Thank you so much for addressing these very important issues with us.

Default avatar
Kelly
Female
32 years old
New Orleans, LA
University of Missouri- Columbia

Guyana

8/10

Guyana's education system is in tough shape. I worked in a community high school, so I was with the students who did not pass their entrance exam into middle/high school. My 6th grade students had very basic or no reading and writing skills and corporal punishment was a daily reality. This was a very challenging work environment.

How can this program be improved?

More support and training before and during the teaching experience would have been helpful.

Default avatar
Sara
Female
42 years old
DC
George Washington University

Definitely Teach Abroad!

10/10

The communities and people of Guyana welcomed us immediately. The schools are needy but the students appreciated you being there and trying your best to help them. You will hope you taught your students at least as much as you learned from them! It was an experience that I will forever be grateful that I chose to do!

Default avatar
Mariah
Female
24 years old
Richmond, Virginia
Christopher Newport University

The Land of 6 [Hospitable] People

9/10

WorldTeach is a great organization that is supportive on both the teaching and living fronts. They help develop the volunteers teaching ability and experience while also supporting living arrangements. Guyana is a small underdeveloped country that is the unpolished gem of South America and the Caribbean! It is overshadowed by the big tourism countries, leaving it untouched by industrialization. Guyanese, as a whole, may be stand-off-ish at first but are always welcoming! Also, once integrated into the community, they treat you like family. My students found out I love roti and pickled mango (unrippened mango and peper sauce) so they would bring some for me if they had extras at home! The students may be challenging at times, but it was easy anyone would do it! Patience and flexibility are musts when converting between the fast paced American life to the laid back Guyanese culture! Overall...Guyana will take you in and make you fall in love with it and make you never want to leave!

How can this program be improved?

I would improve the pre-departure what to pack lists. I brought a bunch of things I never used and when working with a weight limit, it's crucial to pack efficiently. WorldTeach sets you up well for what this experience is!

Default avatar
Amanda
Female
32 years old
Pittsburgh, PA
Ithaca College

World Teach Guyana Year

10/10

I probably tell too many stories about my experience in Guyana. Years later, the year I spent teaching in this country continues to be one of the most important aspects of my life and the person I have become. I was shaped by the experience I had living and teaching in this country and the obstacles I had to overcome to do so.

Default avatar
Kiara
Female
24 years old
NYC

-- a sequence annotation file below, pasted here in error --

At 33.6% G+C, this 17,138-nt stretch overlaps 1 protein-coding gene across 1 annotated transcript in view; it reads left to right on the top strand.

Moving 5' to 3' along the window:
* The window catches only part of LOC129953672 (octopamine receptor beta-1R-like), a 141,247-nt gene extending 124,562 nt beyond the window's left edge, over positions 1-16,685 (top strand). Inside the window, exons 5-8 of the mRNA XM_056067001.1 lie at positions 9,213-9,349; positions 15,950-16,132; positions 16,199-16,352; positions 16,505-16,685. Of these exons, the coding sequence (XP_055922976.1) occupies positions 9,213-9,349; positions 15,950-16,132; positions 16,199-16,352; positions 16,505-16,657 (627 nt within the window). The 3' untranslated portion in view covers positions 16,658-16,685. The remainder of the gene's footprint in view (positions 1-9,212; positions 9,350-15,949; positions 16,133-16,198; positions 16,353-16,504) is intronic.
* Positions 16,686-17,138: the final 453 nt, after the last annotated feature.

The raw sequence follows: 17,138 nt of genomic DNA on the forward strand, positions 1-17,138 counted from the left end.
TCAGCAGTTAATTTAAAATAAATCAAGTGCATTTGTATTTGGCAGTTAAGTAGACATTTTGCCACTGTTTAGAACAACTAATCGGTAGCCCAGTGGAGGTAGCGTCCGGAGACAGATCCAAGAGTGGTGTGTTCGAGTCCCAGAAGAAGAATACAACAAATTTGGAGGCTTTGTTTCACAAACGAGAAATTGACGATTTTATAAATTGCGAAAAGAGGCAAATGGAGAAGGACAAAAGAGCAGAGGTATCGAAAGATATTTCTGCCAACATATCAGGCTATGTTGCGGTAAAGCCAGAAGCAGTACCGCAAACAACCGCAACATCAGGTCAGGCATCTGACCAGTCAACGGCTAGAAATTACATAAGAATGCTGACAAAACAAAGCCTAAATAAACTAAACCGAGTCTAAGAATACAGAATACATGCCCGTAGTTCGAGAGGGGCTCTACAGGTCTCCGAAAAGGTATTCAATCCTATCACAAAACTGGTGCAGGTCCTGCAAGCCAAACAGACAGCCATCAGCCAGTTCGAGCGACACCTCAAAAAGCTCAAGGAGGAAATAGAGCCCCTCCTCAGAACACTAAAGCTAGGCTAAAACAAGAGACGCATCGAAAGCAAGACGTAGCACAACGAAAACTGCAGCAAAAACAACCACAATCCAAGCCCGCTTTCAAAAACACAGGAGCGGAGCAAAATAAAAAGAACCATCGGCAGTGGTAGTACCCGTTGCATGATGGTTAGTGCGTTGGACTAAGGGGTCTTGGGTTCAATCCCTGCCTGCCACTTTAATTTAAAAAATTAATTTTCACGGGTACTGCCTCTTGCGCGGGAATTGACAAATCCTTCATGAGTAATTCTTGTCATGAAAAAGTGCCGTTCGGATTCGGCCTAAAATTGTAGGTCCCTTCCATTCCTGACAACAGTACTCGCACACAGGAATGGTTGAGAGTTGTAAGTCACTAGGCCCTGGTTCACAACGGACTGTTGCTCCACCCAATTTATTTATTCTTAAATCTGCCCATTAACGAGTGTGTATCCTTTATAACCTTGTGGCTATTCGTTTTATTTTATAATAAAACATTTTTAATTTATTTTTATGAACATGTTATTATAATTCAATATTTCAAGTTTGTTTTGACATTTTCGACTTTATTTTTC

A once in a lifetime experience

10/10

I taught 7th grade science and 8th grade information technology at a school near the country capital. It was AMAZING! Not only did I get to mold the minds of a countries children, but I was able to learn a lot from them and about myself along the way. The program helps be realize that education is my true calling and now I'm teaching in NYC. I will NEVER forget this experience and my students :)

Default avatar
AnnE.
Female
32 years old
Baton Rouge, Louisiana
Louisiana State University- Baton Rouge

If you like a challenge

10/10

Life in the hinterland of Guyana presents quite a few challenges daily. The good thing about challenges is they are usually followed with rewards. The day-to-day wonder if there would be water or electricity always helped to add excitement. Every task was so simplified it helped provide perspective on different parts of life. The students are excited to have volunteers and for the most part enjoy them. I will not lie to you and tell you these kids are angels. If you want a challenge, the Guyanese classroom is the place for you. Even after my worst situation in the classroom, I would go back and teach those students again in a heart beat. Being so far away from the capital and really any officials there were issues getting important things taken care of. They were always but it was usually quite the ordeal. It is just apart of being a satellite. Not all programs in Guyana are hinterland most are actually around bigger towns. Now in Guyana cell phones and electricity are much more available. In our little village we had electricity, kind of. It's run on a generator for the whole village, so there are many issues there. Also, most people has a blackberry, so you can get on the internet, blackberry internet that is. One of my favorite things about Guyana is the laid back, slow pace of it. It's nice to be able to slow down and really appreciate the moment. This program through all it's up and downs was a wonderful experience and I would do it again in a second.

How can this program be improved?

More time at mid-service to work on issues in the classroom.

Default avatar
t&c
Female
42 years old
Taupo New Zealand
All Hallows College

Rural Guyanese Amerindian Village

10/10

One of the best experiences of our life, full of laughter, challenge, new friendships, hardship, and joys. Living in rural Guyana was definitely challenging! But you can't beat fresh pineapple and mangos overflowing from your porch (as thank yous from the community). We'll never forget the dissection frogs coming alive in the middle of the night (if kids brought them to our house "dead" they could get out of a written test). We learnt to be flexible (the water pump that was supposed to run each day sometimes when 12+ days without working, we didn't get our first paycheck until 6 months into the programme), innovative (teaching computers with no electricity!), and creative (trying to teach science lessons with just a few beakers and no running water. It wasn't easy but it was one of the best years of our lives! We were really remote (no electricity in the village at the time although it was promised to arrive any time) up a river 10 hrs by boat. Sharing 3 phones with the whole village was interesting. It really was a year of appreciating the simple things (lots of book-reading!) and realising that life is more than modern conveniences and each day truly is a gift!